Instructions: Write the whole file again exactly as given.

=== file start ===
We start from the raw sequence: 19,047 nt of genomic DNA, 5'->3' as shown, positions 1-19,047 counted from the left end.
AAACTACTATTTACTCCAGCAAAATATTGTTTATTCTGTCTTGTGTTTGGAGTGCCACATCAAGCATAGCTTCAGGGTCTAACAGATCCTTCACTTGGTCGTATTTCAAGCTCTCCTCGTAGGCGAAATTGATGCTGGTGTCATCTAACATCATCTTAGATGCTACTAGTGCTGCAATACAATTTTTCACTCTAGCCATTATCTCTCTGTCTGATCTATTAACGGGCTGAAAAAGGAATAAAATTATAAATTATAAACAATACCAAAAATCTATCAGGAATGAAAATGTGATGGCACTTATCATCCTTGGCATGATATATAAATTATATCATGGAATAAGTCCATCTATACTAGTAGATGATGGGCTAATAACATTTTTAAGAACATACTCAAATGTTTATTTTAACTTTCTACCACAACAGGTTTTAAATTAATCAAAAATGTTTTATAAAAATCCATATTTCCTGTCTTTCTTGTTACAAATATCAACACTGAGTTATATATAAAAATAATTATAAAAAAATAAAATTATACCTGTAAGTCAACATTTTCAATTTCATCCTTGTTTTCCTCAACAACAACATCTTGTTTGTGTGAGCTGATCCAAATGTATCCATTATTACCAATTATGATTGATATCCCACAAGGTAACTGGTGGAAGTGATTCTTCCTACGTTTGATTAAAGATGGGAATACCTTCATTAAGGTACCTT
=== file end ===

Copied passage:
We start from the raw sequence: 19,047 nt of genomic DNA, 5'->3' as shown, positions 1-19,047 counted from the left end.
AAACTACTATTTACTCCAGCAAAATATTGTTTATTCTGTCTTGTGTTTGGAGTGCCACATCAAGCATAGCTTCAGGGTCTAACAGATCCTTCACTTGGTCGTATTTCAAGCTCTCCTCGTAGGCGAAATTGATGCTGGTGTCATCTAACATCATCTTAGATGCTACTAGTGCTGCAATACAATTTTTCACTCTAGCCATTATCTCTCTGTCTGATCTATTAACGGGCTGAAAAAGGAATAAAATTATAAATTATAAACAATACCAAAAATCTATCAGGAATGAAAATGTGATGGCACTTATCATCCTTGGCATGATATATAAATTATATCATGGAATAAGTCCATCTATACTAGTAGATGATGGGCTAATAACATTTTTAAGAACATACTCAAATGTTTATTTTAACTTTCTACCACAACAGGTTTTAAATTAATCAAAAATGTTTTATAAAAATCCATATTTCCTGTCTTTCTTGTTACAAATATCAACACTGAGTTATATATAAAAATAATTATAAAAAAATAAAATTATACCTGTAAGTCAACATTTTCAATTTCATCCTTGTTTTCCTCAACAACAACATCTTGTTTGTGTGAGCTGATCCAAATGTATCCATTATTACCAATTATGATTGATATCCCACAAGGTAACTGGTGGAAGTGATTCTTCCTACGTTTGATTAAAGATGGGAATACCTTCATTAAGGTACCTT